A number of modern commentators call attention to these appearances of the word “stand,” using the word as an opportunity to raise the question, what do you stand for, what do we stand for? “Stand” is a really interesting word, isn’t it? It gives us language to talk about what our commitments and values are. So we not only say that we “stand for” something, or “take a stand for” something, but also that we “won’t stand” for something. And of course there are many other phrases involving the word “stand”: stand up, stand out, stand down, stand over, . . . . “Stand” in general seems to be a metaphor for being present, for showing up.

But it’s also a physical reality, as when we literally “stand up to be counted”—for example, when we march as a form of celebration or protest. Let me also acknowledge, thought, that not everyone can literally stand; some people use wheelchairs or may be bed-ridden. But as you’ll see in these remarks, I’m using the physical act of standing in part as a metaphor, as a way to talk about how we commit to things, how we show up.

Given today’s political challenges (which you can list as well as I), it’s definitely a time for all of us to decide what we stand for—and equally, what we won’t stand for—and what we’re going to do about it. I imagine that some of us, as part of our High Holiday reflections, have already been doing some of this work.

But there’s another interesting detail in these first verses. For if you look at the Hebrew, there are actually two different words being used, both of which are translated with the English word “stand.” The first sentence begins atem nitzavim hayom (you stand here this day). Here the Hebrew word is nitzavim. But in the second sentence, where God says that God makes this covenant with “each one who stands here,” the word is omeid (which in the plural is omdim).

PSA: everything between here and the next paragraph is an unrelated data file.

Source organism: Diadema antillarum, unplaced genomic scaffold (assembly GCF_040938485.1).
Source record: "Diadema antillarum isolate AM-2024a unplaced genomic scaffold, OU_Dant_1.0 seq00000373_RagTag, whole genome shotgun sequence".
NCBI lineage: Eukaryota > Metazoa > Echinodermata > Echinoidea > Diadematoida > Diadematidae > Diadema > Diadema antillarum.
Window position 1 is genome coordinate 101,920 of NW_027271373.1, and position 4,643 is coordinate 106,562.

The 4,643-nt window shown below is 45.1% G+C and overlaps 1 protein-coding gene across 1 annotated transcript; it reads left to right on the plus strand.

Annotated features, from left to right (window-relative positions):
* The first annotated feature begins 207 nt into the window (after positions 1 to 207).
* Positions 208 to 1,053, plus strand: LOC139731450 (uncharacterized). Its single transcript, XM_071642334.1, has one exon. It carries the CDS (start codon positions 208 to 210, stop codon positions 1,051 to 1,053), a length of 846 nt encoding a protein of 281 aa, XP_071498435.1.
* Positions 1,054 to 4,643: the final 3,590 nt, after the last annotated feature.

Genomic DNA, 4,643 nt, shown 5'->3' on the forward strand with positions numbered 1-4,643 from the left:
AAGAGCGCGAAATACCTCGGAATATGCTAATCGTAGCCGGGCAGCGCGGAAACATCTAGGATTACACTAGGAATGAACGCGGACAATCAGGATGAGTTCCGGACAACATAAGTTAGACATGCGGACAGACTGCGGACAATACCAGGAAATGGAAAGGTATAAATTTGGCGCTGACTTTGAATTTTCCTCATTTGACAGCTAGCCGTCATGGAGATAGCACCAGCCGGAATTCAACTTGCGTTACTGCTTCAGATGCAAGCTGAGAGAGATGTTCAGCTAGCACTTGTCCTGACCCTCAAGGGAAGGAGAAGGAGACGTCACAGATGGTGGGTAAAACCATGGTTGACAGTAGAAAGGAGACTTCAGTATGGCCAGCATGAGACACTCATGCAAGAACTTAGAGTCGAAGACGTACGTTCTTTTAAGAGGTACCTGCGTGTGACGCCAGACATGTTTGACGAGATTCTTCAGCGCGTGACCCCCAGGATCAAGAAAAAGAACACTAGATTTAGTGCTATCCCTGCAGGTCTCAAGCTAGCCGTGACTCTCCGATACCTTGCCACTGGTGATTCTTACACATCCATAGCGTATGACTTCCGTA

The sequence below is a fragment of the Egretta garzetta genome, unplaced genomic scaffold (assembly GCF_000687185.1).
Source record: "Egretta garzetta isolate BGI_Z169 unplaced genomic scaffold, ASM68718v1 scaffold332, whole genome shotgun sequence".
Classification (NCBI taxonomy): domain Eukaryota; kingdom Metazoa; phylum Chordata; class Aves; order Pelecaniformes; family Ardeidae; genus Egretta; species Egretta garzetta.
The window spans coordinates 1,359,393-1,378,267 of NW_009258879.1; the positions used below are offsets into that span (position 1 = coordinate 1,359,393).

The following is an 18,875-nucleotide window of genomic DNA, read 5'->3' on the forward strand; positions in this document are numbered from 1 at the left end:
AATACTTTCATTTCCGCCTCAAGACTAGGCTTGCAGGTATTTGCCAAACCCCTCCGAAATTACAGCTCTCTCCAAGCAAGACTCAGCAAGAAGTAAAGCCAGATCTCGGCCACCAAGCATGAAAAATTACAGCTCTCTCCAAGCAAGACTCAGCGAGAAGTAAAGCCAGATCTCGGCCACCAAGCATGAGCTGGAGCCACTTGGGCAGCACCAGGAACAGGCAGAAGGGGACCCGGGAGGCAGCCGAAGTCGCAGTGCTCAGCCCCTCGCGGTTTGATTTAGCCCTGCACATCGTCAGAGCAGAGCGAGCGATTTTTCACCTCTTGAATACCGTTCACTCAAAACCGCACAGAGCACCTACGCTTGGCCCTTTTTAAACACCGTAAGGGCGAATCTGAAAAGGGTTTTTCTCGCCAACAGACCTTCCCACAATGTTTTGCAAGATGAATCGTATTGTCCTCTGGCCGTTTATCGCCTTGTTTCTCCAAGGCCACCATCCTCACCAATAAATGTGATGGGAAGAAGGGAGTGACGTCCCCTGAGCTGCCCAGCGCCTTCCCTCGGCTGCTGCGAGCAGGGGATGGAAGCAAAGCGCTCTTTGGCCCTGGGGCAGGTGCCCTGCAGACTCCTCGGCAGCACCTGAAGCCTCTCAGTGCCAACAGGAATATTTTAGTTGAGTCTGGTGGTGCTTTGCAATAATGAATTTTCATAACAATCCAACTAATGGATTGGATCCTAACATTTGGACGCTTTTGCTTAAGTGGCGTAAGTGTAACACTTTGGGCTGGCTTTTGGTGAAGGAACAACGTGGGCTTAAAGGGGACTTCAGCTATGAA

As various commentators point out, this use of two different words is hardly accidental. The word nitzavim carries the sense of “standing firm,” or “standing with anticipation.” It’s an active form of standing that suits what the Israelites are being called to do, namely to assent to and recommit to the terms of their sacred covenant with God. The word nitzavim appears rarely in Torah, and when it does, it is always with this sense. Omeid or omdim, by contrast, is the word for “stand” that appears most commonly in the Torah. And in certain passages, rather than suggesting “standing firm” it seems to suggest a more passive form of standing, a kind of standing to receive.

But I now want to push this idea one step further. I’ve already talked about the importance of knowing what we stand for and what we won’t stand for. But isn’t there another question, namely how we stand? The parashah seems to give us two different ways to stand, one active and firm, the other more passive and receptive. But surely there are lots of different ways to stand for something, to take a stand. And doesn’t it seem likely that how we stand will affect how effective our stand actually is?